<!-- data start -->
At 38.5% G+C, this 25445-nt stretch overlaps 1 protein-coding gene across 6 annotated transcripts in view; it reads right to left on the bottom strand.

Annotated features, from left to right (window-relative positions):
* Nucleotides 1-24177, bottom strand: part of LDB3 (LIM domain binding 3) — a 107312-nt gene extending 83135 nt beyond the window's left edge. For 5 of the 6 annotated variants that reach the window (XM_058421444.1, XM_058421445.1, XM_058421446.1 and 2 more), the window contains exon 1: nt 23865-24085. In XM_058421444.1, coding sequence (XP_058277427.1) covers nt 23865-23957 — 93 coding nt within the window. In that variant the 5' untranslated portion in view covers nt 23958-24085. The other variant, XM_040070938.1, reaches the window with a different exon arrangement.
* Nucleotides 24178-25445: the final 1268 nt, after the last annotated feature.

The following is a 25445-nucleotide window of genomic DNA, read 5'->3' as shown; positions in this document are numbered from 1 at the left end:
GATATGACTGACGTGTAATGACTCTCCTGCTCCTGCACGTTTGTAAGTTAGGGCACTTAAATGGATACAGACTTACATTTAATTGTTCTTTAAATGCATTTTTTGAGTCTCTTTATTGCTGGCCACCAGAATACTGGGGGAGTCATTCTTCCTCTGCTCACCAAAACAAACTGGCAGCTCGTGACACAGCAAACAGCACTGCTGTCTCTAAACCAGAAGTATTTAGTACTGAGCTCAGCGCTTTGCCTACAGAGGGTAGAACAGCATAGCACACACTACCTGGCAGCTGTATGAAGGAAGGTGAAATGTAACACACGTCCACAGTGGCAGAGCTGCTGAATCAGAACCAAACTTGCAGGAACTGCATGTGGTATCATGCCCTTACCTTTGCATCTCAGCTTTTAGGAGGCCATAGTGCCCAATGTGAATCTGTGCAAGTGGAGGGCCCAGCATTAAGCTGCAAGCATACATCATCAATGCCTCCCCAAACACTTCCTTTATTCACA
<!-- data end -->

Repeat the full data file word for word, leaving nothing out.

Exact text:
At 38.5% G+C, this 25445-nt stretch overlaps 1 protein-coding gene across 6 annotated transcripts in view; it reads right to left on the bottom strand.

Annotated features, from left to right (window-relative positions):
* Nucleotides 1-24177, bottom strand: part of LDB3 (LIM domain binding 3) — a 107312-nt gene extending 83135 nt beyond the window's left edge. For 5 of the 6 annotated variants that reach the window (XM_058421444.1, XM_058421445.1, XM_058421446.1 and 2 more), the window contains exon 1: nt 23865-24085. In XM_058421444.1, coding sequence (XP_058277427.1) covers nt 23865-23957 — 93 coding nt within the window. In that variant the 5' untranslated portion in view covers nt 23958-24085. The other variant, XM_040070938.1, reaches the window with a different exon arrangement.
* Nucleotides 24178-25445: the final 1268 nt, after the last annotated feature.

The following is a 25445-nucleotide window of genomic DNA, read 5'->3' as shown; positions in this document are numbered from 1 at the left end:
GATATGACTGACGTGTAATGACTCTCCTGCTCCTGCACGTTTGTAAGTTAGGGCACTTAAATGGATACAGACTTACATTTAATTGTTCTTTAAATGCATTTTTTGAGTCTCTTTATTGCTGGCCACCAGAATACTGGGGGAGTCATTCTTCCTCTGCTCACCAAAACAAACTGGCAGCTCGTGACACAGCAAACAGCACTGCTGTCTCTAAACCAGAAGTATTTAGTACTGAGCTCAGCGCTTTGCCTACAGAGGGTAGAACAGCATAGCACACACTACCTGGCAGCTGTATGAAGGAAGGTGAAATGTAACACACGTCCACAGTGGCAGAGCTGCTGAATCAGAACCAAACTTGCAGGAACTGCATGTGGTATCATGCCCTTACCTTTGCATCTCAGCTTTTAGGAGGCCATAGTGCCCAATGTGAATCTGTGCAAGTGGAGGGCCCAGCATTAAGCTGCAAGCATACATCATCAATGCCTCCCCAAACACTTCCTTTATTCACA